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WordPress brute force attack via wp.getUsersBlogs

Published: 2014-07-22
Last Updated: 2014-07-22 19:35:57 UTC
by Daniel Wesemann (Version: 1)
10 comment(s)

Now that the XMLRPC "pingback" DDoS problem in WordPress is increasingly under control, the crooks now seem to try brute force password guessing attacks via the "wp.getUsersBlogs" method of xmlrpc.php. ISC reader Robert sent in some logs that show a massive distributed (> 3000 source IPs) attempt at guessing passwords on his Wordpress installation. The requests look like the one shown below

and are posted into xmlrpc.php. Unfortunately, the web server responds with a 200-OK in all cases, because the post to xmlrpc.php actually WAS successful. The expected "403 - Not Authorized" error is part of the XML message that the server returns as payload. Hence, to determine what is going on, relying on simple HTTP web server logs is not sufficient. One of the problems with this is that "traditional" means of curbing brute force attacks in WordPress, like using BruteProtect, are less effective, because most of these add-ons tend to watch only wp_login.php and the associated wp_login_failed result, which does not trigger in the case of an xmlrpc login error.

If you are seeing similar attacks, and have found an effective way of thwarting them, please share in the comments below.



10 comment(s)

App "telemetry"

Published: 2014-07-22
Last Updated: 2014-07-22 15:39:30 UTC
by Daniel Wesemann (Version: 1)
7 comment(s)

ISC reader James had just installed "Foxit Reader" on his iPhone, and had answered "NO" to the "In order to help us improve Foxit Mobile PDF, we would like to collect anonymous usage data..." question, when he noticed his phone talking to China anyway. The connected-to site was, Umeng is an "application telemetry" and online advertising company. Below is what was sent (some of the ids are masked or have been obfuscated)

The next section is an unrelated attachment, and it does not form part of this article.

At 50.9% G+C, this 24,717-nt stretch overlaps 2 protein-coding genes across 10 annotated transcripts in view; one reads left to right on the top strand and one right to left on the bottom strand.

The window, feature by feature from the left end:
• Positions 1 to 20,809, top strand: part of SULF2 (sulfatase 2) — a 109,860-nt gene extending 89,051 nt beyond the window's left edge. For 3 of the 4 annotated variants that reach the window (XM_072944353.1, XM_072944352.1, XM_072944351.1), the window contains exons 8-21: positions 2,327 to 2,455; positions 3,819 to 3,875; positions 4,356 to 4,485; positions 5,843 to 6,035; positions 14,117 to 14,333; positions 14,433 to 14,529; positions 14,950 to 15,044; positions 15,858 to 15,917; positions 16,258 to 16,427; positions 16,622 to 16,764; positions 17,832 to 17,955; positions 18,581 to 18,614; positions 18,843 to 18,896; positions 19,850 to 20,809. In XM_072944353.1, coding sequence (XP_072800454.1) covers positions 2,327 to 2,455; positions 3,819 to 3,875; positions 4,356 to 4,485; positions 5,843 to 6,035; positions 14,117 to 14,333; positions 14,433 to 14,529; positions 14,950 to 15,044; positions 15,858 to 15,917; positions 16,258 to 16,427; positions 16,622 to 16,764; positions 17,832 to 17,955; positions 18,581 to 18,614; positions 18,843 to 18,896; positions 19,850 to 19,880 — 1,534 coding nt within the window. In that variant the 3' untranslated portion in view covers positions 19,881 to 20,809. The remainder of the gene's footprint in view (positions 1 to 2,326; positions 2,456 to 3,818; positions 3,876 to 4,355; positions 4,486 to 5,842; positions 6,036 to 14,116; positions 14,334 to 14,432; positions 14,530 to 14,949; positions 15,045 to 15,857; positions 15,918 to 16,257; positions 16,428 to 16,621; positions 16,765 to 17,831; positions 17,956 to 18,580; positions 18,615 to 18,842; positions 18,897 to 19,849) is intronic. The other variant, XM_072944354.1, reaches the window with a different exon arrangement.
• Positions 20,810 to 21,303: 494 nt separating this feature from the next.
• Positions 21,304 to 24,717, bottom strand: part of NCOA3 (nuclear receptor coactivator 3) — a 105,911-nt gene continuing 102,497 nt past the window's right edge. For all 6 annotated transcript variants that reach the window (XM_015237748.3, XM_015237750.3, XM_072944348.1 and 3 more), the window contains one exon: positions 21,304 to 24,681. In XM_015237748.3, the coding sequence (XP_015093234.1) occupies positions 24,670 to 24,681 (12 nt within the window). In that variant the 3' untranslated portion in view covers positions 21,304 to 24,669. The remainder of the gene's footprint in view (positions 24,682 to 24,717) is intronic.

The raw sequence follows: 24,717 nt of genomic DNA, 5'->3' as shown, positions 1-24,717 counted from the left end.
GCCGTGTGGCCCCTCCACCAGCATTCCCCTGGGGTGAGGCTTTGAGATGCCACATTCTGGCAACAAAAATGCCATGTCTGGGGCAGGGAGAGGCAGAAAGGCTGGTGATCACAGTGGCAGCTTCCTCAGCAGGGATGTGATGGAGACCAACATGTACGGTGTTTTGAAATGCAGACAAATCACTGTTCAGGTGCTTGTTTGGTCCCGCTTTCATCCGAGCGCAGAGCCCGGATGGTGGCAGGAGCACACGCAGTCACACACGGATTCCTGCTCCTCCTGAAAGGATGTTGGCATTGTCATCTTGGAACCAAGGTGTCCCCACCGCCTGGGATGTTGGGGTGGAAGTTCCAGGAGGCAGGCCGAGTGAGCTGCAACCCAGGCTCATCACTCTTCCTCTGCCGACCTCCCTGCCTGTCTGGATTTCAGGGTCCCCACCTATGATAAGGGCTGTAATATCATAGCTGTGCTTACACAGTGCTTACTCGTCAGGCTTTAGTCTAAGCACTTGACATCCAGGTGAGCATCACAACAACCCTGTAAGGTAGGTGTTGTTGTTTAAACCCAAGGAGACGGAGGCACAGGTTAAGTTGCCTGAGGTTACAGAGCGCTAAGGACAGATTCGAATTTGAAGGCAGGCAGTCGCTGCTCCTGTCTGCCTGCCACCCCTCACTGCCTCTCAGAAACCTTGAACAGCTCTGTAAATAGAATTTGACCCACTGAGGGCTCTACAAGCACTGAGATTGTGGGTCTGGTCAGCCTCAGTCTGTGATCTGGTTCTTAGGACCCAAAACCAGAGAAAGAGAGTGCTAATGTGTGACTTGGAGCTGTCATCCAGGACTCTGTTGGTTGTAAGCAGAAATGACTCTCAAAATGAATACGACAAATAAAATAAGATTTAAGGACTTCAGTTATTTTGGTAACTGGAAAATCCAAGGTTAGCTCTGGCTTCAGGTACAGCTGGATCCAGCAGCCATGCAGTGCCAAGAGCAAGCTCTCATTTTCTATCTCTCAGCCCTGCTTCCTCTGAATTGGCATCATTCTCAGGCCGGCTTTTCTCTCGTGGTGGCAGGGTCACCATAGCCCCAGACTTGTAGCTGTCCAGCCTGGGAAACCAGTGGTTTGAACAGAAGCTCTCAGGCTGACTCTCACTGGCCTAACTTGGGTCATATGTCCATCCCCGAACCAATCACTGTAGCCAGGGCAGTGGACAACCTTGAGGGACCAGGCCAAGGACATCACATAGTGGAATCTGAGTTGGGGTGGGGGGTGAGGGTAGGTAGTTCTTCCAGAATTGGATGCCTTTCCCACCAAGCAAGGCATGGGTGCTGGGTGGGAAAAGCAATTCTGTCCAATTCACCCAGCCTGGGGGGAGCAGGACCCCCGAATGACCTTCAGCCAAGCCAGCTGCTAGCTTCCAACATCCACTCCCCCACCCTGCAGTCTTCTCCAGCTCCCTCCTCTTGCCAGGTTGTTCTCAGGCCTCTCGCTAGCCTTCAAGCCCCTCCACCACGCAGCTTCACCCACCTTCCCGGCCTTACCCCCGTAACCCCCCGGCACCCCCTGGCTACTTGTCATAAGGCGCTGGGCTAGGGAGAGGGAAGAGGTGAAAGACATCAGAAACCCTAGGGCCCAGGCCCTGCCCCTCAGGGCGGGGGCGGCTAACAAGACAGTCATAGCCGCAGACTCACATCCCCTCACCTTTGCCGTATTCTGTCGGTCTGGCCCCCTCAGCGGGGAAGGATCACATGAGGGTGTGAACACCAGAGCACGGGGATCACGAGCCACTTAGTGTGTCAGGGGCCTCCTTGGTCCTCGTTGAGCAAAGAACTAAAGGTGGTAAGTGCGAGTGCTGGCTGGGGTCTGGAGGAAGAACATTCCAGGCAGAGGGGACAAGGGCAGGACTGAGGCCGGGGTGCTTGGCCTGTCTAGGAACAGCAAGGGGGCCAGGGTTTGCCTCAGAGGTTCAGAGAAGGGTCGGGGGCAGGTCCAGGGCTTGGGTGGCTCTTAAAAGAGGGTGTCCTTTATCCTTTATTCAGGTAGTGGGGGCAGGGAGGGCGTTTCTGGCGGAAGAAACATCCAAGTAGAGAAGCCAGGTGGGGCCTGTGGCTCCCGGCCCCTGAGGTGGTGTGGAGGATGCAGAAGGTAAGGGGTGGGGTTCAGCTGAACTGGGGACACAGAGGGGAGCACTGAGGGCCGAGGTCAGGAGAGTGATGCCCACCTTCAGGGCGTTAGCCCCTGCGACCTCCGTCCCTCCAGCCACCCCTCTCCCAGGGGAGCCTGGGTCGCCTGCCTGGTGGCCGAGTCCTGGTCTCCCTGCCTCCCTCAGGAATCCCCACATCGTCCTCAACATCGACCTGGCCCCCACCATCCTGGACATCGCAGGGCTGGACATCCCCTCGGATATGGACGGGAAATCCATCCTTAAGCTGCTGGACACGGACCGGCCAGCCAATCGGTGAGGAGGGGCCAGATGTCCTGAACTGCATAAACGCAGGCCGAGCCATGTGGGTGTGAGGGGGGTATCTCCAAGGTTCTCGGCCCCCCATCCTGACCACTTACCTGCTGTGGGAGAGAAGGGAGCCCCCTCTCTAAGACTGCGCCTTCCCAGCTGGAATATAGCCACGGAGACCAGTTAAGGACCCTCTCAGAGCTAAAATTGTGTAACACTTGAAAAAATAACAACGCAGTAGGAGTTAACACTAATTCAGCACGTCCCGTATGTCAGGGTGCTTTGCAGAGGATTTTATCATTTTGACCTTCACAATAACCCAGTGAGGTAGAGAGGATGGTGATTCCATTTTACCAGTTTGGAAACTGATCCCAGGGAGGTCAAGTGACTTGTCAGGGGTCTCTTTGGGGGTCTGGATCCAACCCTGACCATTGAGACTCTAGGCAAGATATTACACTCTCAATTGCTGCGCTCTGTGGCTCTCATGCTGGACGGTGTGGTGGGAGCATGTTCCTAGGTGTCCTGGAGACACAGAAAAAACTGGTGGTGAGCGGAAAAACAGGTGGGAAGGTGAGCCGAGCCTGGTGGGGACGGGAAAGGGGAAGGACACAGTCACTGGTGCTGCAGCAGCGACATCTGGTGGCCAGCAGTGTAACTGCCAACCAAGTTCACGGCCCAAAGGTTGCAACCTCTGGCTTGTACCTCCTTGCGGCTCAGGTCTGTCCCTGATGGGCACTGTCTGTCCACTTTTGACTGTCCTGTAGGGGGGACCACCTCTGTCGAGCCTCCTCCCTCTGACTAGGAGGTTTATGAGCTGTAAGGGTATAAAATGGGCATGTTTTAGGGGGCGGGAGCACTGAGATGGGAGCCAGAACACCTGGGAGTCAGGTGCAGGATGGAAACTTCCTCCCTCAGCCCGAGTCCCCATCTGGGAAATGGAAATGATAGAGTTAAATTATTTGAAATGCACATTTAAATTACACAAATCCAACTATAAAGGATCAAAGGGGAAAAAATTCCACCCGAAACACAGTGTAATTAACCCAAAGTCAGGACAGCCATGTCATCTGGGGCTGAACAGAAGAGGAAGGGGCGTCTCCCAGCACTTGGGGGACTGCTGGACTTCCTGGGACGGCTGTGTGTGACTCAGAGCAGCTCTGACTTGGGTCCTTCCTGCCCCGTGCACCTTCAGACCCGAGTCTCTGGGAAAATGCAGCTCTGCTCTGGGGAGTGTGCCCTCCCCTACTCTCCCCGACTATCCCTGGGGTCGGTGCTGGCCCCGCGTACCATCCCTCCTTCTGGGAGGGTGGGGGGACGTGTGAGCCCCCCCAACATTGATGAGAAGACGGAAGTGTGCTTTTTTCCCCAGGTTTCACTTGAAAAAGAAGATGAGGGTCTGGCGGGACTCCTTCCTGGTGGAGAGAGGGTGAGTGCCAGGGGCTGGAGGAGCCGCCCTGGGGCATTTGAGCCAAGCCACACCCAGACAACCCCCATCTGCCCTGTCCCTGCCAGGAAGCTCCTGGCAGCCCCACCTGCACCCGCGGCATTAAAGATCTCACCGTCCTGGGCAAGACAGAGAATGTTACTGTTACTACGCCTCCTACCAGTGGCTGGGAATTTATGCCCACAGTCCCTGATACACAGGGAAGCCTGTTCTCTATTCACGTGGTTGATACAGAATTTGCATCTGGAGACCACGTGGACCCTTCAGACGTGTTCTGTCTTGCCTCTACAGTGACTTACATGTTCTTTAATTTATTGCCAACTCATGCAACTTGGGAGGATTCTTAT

I particularly like the "is_pirated: No". It goes well with "is_snooping: Yes" that is though missing from the exchange...


Keywords: foxit iPhone
7 comment(s)
ISC StormCast for Tuesday, July 22nd 2014

Ivan's Order of Magnitude

Published: 2014-07-22
Last Updated: 2014-07-22 01:33:42 UTC
by Daniel Wesemann (Version: 1)
1 comment(s)

ISC reader Frank reports seeing a couple odd DNS names in his DNS resolver log A=  TTL=30 NS= A=  TTL=30 NS=

As so often, the first step in the infection chain had been a visit to a benign, but unpatched and hacked Wordpress website. It redirected to an intermediary, which in turn redirected to the domains above. The subsequent http connection with Java exploit attempt was stopped by the proxy filters in Frank's case, so no harm done.

But looking at public passive DNS records, it is obvious that "something" is going on, and has been for a long while. Domain names of this pattern have been observed since about November 2013, and are associated with the Magnitude Exploit Kit. Snort and Emergingthreats have decent signatures, and flag the traffic as "MAGNITUDE EK".

The recently used domain names are all within the Indian TLD ".in", and checking the registration information, they were all registered by the same alleged "Ivan Biloev" from Moscow, and all of them via the same registrar ( They even suspended a handful of the domains because of abuse, but they apparently continue to let Ivan happily register new addresses. Maybe a registrar might want to have a chat with a customer who had domains revoked, before letting registrations for additional names go through??

Recent Magnitude mal-domains included, only to name a few:

Brad over at has a write-up [1] on a recent sample. If you have current intel on Magnitude EK, the domain name patterns, the exploits pushed in the current set, etc, then please share in the comments below or via our contact form.


Keywords: exploitkit malware
1 comment(s)


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